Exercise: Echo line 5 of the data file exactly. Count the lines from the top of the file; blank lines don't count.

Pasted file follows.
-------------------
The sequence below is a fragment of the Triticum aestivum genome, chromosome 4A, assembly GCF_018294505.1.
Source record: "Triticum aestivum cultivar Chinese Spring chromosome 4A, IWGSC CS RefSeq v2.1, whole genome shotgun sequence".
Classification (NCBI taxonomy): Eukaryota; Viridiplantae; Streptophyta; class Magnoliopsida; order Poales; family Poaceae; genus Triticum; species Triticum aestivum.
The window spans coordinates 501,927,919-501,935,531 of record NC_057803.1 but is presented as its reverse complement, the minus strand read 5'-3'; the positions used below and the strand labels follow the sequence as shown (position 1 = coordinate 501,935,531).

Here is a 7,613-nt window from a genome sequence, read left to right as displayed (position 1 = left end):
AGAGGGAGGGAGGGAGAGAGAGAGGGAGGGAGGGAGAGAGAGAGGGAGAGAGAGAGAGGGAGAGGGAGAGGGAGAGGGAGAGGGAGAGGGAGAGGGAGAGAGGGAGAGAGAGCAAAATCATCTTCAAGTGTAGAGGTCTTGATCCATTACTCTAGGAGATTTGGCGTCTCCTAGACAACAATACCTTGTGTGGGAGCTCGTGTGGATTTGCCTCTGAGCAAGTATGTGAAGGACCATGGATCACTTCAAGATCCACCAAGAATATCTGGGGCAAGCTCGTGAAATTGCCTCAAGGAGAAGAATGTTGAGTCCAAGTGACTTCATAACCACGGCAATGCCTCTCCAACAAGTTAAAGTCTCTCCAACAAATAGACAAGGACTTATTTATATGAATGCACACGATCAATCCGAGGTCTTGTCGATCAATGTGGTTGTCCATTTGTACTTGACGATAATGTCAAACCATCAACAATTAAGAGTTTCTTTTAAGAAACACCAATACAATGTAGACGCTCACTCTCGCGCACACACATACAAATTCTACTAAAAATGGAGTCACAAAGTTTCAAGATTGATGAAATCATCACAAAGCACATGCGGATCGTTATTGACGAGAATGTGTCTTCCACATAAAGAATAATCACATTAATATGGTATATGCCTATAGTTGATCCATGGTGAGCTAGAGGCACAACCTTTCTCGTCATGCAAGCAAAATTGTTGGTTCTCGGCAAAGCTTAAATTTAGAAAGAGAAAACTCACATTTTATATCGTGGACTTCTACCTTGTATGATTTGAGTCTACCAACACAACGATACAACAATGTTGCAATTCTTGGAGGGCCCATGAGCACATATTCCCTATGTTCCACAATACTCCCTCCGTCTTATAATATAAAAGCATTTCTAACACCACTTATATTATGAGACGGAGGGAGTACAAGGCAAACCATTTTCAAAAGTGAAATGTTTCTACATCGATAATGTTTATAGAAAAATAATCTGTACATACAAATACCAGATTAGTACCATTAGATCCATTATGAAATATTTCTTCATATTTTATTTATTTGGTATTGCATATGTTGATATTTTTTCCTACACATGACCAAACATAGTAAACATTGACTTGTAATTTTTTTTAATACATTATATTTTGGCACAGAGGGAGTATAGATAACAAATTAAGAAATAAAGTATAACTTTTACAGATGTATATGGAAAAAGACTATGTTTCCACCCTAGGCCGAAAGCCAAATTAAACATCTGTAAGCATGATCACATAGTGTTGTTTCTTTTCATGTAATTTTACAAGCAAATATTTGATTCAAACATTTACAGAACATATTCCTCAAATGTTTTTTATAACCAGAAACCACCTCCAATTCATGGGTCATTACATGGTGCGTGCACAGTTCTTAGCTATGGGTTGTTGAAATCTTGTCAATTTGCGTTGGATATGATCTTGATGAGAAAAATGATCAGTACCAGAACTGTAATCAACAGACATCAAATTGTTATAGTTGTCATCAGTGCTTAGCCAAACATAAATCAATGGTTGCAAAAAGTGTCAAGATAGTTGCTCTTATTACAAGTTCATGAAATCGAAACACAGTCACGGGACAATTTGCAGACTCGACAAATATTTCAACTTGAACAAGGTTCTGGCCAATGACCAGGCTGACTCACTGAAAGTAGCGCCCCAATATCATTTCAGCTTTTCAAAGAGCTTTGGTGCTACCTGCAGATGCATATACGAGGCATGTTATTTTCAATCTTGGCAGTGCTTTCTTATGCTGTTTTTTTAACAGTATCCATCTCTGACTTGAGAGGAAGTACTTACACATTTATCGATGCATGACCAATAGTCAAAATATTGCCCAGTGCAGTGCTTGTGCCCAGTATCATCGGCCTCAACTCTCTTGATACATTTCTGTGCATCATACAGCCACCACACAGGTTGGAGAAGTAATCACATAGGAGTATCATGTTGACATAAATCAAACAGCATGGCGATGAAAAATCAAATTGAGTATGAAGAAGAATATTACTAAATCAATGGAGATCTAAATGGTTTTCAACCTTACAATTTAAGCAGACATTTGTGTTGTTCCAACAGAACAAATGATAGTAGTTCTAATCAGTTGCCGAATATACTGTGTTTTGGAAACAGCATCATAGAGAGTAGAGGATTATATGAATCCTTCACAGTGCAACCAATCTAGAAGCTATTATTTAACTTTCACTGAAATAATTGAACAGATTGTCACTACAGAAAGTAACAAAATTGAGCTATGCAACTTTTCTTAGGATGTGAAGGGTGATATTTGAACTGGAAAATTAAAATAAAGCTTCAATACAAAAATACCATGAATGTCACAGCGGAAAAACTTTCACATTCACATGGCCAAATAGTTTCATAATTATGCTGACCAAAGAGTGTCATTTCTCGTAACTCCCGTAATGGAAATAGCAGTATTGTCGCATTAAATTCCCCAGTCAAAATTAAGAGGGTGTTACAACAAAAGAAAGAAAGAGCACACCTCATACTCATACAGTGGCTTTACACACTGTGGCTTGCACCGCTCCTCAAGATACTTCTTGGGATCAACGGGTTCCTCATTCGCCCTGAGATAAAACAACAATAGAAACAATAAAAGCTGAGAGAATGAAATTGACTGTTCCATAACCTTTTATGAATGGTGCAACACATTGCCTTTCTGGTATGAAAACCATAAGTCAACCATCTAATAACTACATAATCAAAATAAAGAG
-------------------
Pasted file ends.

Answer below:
Here is a 7,613-nt window from a genome sequence, read left to right as displayed (position 1 = left end):